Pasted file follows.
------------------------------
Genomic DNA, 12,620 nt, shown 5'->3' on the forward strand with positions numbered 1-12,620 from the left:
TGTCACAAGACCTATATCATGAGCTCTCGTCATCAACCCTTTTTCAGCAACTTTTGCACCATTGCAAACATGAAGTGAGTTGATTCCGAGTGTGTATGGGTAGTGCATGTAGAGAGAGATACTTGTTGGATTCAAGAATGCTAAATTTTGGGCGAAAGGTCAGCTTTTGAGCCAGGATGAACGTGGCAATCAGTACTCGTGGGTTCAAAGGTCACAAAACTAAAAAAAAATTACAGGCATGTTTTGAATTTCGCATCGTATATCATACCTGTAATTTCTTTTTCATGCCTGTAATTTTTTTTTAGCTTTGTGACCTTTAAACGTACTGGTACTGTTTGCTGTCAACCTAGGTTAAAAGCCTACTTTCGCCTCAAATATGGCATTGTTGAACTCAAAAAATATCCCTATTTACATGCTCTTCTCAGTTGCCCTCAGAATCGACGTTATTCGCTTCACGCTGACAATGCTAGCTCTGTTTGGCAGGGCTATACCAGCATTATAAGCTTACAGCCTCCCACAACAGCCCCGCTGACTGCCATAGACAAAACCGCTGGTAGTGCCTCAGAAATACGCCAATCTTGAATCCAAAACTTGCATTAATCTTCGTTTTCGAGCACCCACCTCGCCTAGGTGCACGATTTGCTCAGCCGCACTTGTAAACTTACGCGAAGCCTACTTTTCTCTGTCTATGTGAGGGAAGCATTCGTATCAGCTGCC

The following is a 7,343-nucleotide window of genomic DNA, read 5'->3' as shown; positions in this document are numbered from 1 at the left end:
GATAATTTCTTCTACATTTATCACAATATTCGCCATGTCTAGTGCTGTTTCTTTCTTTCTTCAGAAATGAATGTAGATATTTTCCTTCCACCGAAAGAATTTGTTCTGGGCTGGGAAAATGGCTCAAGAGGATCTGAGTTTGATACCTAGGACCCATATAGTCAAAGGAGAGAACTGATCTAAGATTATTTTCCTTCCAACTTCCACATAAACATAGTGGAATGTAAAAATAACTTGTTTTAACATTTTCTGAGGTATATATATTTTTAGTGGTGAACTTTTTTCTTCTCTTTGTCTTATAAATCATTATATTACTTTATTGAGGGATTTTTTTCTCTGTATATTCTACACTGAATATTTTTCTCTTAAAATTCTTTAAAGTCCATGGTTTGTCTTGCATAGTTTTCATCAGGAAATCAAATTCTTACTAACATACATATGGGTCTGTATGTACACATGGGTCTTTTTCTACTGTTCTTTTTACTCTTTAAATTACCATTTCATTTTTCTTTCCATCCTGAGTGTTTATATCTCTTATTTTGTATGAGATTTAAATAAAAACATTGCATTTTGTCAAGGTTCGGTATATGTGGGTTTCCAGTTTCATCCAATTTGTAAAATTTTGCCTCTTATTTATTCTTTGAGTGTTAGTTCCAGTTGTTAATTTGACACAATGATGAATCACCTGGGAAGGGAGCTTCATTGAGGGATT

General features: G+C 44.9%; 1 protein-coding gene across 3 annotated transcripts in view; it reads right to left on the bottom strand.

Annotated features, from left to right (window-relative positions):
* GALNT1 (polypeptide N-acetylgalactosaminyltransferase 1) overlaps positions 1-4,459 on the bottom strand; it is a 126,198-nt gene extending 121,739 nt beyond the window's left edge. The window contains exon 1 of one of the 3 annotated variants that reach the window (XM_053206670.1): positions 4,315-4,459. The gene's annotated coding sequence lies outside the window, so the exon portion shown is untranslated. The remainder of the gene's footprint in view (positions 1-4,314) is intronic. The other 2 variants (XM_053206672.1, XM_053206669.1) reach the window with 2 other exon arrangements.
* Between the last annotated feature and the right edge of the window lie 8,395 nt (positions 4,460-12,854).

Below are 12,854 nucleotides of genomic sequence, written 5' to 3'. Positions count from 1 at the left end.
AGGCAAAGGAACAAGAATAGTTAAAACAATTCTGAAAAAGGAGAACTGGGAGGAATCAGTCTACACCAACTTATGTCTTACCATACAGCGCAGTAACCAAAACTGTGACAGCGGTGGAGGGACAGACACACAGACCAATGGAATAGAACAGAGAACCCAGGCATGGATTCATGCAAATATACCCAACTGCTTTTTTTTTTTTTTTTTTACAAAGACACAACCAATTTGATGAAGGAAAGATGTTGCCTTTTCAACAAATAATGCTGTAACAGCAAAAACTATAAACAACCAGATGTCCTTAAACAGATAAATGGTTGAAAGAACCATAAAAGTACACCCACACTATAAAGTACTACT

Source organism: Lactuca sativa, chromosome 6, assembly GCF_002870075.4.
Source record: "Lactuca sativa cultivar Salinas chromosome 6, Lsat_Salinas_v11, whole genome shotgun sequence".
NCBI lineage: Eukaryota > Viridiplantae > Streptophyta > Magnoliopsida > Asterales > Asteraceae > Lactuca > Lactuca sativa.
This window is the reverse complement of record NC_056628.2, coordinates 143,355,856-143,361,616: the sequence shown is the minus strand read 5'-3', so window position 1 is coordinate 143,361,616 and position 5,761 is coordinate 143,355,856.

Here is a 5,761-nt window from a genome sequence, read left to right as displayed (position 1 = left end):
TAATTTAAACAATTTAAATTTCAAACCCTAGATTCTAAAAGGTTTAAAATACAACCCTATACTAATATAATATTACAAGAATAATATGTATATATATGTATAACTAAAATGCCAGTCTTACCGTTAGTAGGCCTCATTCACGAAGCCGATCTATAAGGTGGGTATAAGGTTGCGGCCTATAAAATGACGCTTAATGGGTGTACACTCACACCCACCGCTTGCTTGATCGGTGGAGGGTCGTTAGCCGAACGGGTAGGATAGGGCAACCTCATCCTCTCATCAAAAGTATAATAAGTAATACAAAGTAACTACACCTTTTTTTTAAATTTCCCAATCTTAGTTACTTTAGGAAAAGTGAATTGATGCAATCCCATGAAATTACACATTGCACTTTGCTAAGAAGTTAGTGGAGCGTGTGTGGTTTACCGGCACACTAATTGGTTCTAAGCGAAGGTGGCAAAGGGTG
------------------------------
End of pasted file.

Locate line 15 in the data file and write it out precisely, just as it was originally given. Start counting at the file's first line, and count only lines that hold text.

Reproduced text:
Here is a 5,761-nt window from a genome sequence, read left to right as displayed (position 1 = left end):